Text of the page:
Talent has always been viewed as something you either have or you don’t have, period. You can be trained to a certain level, but if you don’t have the right ‘God-given powers’ from birth you will never be among the elite. And certainly not amongst the geniuses. Or so it is said.
In the book ‘The talent Code’ Daniel Coyle poses the questions about why some athletes, musicians or authors for that matter excel in their chosen field, and one of the answers are – because it is their chosen field. These are people that do something they not only love doing, but are passionate about.
Passion and having fun, seems to be the key ingredient in succeeding, not necessarily talent.
So what does it take to put you among the best in your field then?
This is where the rule of 10 000 hours come in to play. It is said that in order to be at the top of your league in any given field you need approx. 10 000 hours of training. That is almost twenty hours every week for about ten years. In Outliers Malcolm Gladwell repeatedly mentions the ‘10,000-Hour Rule’, claiming that the key to success in any field is, to a large extent, a matter of practicing a specific task for a total of around 10,000 hours. We are not talking just playing along; we are talking at least 10,000 hours of dedicated, focused practice to become an expert at something.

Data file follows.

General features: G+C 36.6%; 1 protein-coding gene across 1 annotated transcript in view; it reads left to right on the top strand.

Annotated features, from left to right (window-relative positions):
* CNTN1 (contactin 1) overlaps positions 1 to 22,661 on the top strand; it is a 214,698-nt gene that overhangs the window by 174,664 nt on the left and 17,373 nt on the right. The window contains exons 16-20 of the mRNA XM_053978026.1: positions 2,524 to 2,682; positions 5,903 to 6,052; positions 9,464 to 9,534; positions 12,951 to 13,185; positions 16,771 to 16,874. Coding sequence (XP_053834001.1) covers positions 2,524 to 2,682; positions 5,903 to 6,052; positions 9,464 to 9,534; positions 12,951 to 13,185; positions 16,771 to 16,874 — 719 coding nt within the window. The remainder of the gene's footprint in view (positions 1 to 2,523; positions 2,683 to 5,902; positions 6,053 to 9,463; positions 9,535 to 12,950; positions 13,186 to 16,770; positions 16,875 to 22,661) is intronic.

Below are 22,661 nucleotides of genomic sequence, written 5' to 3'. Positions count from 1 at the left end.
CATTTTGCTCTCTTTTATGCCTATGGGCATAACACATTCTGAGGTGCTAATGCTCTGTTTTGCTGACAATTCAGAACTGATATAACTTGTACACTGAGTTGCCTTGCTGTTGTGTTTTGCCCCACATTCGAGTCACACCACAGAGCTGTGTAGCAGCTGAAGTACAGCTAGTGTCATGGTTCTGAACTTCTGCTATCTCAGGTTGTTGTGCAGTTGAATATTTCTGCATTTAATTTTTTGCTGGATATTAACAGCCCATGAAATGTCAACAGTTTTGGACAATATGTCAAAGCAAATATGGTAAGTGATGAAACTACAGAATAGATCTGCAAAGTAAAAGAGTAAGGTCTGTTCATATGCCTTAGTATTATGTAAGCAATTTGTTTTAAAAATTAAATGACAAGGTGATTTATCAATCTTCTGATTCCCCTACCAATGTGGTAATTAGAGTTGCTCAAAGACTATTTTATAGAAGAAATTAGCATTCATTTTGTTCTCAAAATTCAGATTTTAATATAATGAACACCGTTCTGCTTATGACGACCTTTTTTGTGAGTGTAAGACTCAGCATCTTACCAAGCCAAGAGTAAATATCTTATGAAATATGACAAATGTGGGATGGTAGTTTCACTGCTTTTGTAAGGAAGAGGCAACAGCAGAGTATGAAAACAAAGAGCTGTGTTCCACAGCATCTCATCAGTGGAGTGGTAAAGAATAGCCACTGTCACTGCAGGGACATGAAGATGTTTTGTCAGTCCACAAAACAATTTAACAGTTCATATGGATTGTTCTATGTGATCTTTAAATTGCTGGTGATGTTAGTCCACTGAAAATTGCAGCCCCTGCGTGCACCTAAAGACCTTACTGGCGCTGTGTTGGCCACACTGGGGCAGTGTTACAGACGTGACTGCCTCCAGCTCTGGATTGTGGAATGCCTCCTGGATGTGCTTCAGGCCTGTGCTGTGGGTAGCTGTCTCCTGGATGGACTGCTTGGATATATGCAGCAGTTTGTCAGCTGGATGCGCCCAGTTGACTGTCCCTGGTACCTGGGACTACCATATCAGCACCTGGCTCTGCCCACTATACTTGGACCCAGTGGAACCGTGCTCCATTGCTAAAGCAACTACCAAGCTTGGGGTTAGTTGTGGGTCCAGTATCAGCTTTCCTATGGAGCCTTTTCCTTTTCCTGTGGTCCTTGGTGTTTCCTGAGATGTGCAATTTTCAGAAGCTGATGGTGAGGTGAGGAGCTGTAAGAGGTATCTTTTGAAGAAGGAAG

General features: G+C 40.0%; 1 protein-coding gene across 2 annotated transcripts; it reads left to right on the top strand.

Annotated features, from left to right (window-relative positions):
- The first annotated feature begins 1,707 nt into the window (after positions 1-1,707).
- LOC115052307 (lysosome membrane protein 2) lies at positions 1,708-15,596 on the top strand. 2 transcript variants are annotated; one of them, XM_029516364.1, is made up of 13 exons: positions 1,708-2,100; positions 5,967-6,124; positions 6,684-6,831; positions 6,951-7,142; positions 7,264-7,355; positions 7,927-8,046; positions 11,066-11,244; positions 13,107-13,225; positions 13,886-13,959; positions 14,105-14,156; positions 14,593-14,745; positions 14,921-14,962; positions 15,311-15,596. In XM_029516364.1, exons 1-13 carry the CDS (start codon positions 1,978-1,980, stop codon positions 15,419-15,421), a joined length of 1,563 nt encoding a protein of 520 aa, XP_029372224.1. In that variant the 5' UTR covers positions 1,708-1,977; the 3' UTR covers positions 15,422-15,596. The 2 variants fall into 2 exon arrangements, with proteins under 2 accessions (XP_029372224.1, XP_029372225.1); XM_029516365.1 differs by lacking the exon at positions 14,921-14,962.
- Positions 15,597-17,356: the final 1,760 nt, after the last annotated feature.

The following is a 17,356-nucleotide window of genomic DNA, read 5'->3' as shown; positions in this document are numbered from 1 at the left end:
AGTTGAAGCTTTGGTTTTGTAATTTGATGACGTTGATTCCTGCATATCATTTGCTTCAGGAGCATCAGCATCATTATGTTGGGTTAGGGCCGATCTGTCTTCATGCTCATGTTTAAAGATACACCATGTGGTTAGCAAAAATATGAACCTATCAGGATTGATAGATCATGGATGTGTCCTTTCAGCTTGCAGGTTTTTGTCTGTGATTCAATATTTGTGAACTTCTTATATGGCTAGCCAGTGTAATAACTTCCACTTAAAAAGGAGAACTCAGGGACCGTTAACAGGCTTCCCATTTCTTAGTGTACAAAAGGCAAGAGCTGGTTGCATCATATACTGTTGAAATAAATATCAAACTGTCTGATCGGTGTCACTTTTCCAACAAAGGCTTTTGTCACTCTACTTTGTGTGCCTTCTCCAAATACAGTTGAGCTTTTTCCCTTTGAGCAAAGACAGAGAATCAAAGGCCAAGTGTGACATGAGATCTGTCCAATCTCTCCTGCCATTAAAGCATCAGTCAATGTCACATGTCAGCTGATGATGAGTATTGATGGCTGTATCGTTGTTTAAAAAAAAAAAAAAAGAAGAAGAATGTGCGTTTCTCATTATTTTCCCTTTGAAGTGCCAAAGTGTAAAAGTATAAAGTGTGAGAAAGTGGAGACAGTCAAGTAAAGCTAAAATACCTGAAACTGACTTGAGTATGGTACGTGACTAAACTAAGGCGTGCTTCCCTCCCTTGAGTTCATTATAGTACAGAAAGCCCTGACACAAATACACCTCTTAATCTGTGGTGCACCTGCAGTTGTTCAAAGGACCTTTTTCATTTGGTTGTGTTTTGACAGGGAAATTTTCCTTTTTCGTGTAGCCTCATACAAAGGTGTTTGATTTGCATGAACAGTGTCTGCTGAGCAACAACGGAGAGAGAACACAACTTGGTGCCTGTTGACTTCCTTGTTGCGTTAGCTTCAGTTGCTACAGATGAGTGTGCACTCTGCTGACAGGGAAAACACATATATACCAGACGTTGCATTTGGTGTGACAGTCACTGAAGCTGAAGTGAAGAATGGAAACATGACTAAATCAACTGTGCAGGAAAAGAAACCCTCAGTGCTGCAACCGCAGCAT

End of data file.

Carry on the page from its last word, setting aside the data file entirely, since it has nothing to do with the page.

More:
Some who have applied the 10, 000 hour rule:
- Wayne Gretzky played hockey for 10,000 hours growing up.
- Bill Gates spent 10,000 hours programming computers.
- Yo-Yo Ma spent 10,000 hours practicing the cello and violin.
The list goes on and even Mozart is said to have studied 3500 hours of music with his instructor father before his sixth birthday.
So is this enough? Train hard, train focused and train right, and you will become a genius?
David Hambrick of Michigan State University and Elizabeth Meinz of Southern Illinois University, writing in the New York Times, cite findings from Vanderbilt University researchers who conclude that intellect or in-born talent, not brute-force practice, makes overachievers what they are.
The Vanderbilt researchers tracked the educational and occupational accomplishments of more than 2,000 people who as part of a youth talent search scored in the top 1 percent on the SAT by the age of 13. Those in the top 99.9 percentile — the profoundly gifted — were between three and five times more likely to go on to earn a doctorate, secure a patent, publish an article in a scientific journal or publish a literary work” than those merely in the 99.1 percentile.
So where does this leave us? Do we really know?
Is talent is something that you are born with, or not? Or do we just use lack of talent as a silly excuse for not going after what we want?